Preheat oven to 350 degrees. Roll out cookies to about 1/4 thickness. Cut out in desired shape. Transfer to a baking sheet lined with parchment and bake 8 to 10 minutes or until the edges are just starting to be lightly brown.

Remove from oven and cool completely. Decorate as desired.

See? Super easy! If you need ideas, tips and tricks on how to decorate, click here to be taken to my post about cookie decorating techniques.

One of my earliest memories of making sugar cookies was baking them with my mom when i was a child. Always at Christmas time. We would make a whole day of it. Bake about 6 dozen cookies together. It always seemed like so many, until i became a professional and have baked 200 dozen in a day. My mother is no longer with us, but i make this recipe in her honor. Yesterday was the 2 year anniversary of her passing.

Happy Baking!

Christopher

Event planning…or as I like to call it, preparing for battle.

Welcome back everyone! It’s been about a month since the blog launched and I hope you are learning a lot! I know I sure am.

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Right now, we are going to discuss something that I think we all struggle with a little bit and that is planning an event as a non professional. There is a huge list of details you need to remember. Today, we will start with just a few. This will be an ongoing series here.

*Location
*Food
*Decor
*Entertainment

Location

Location is probably your biggest deciding factor. Are you going to have the party in your garage? Or a hotel conference room? Maybe at a barn? The design style of the location is going to determine a lot of your decor choices. There are a few factors to consider when choosing a venue.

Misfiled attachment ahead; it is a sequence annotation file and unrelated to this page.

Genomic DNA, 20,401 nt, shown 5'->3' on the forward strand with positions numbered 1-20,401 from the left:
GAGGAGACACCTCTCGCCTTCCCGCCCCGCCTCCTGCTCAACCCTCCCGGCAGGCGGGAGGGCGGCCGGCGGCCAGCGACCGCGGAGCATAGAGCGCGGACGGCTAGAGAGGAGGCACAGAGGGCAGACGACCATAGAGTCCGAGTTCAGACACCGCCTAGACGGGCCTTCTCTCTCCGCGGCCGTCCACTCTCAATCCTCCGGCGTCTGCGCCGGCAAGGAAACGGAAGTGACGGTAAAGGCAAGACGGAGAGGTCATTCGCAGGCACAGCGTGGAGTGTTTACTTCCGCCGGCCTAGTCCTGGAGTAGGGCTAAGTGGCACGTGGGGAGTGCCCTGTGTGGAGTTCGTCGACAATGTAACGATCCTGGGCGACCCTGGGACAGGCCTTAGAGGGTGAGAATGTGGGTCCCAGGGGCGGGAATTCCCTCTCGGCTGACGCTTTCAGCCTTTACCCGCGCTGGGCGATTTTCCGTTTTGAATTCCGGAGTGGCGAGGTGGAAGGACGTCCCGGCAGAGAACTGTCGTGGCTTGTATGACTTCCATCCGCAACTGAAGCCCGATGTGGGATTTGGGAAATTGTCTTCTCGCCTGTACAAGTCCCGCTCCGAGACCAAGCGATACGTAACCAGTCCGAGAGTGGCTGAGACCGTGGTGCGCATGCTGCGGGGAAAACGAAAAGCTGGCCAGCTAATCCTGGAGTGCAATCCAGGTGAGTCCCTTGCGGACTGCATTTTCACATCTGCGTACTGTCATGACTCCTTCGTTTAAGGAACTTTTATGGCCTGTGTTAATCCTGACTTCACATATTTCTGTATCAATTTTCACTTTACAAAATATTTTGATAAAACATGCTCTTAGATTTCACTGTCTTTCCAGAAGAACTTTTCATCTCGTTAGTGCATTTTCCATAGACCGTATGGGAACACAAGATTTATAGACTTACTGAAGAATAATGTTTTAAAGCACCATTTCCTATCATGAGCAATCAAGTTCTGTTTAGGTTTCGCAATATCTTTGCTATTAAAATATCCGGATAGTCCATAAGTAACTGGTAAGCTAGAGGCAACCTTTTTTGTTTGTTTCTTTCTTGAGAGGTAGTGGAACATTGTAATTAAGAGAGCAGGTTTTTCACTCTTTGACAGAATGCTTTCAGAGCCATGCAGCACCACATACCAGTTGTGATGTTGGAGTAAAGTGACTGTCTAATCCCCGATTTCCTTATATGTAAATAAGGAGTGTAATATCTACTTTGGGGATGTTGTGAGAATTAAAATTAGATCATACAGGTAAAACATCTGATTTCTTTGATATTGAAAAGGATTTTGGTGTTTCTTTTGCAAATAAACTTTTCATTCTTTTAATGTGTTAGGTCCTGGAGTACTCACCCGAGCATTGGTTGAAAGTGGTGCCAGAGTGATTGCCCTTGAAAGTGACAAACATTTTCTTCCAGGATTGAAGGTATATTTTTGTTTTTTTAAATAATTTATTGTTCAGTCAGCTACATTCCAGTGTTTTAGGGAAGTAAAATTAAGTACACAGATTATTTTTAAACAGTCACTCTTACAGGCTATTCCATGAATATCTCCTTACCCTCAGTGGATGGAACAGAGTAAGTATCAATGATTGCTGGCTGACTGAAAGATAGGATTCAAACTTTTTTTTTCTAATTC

Price:
Is it within your budget? If it’s not your style, how much will it cost to create the look you are going for?

Capacity:
How many people can comfortably fit in the venue? Is there enough room for a dance floor?

Kitchen Facilities:
Is there an onsite kitchen? Do you need to use their caterer or can you bring in your own food? Is there a fee to do so? These are all factors you need to take into account. If you have it in your garage at home, you make your own rules ;).

Parking:
Is there on street parking for 100 cars? How far will your guests need to walk? Is there a high school nearby you could park in their parking lot and shuttle guests?

Bathrooms:
I cannot stress this enough. As a former employee in event spaces, nothing is worse than plumbing that cant handle the amount of guests you have or long waits for the restroom.

Permits:
Check with your local municipality to see if you need a permit. If you want to shut down the block to have a block party? Yep, you’ll need a permit for that.

Food:
You want your event to reflect you and your personal tastes and the food really is the vehicle for that. If you are hosting a small party, milling about the kitchen can be fun and interactive. Put that number at 50 guests and I’d highly suggest you get someone you trust to manage the food and act as a planner between yourself and the food. You as the host cannot do everything yourself. Nope. Not allowed.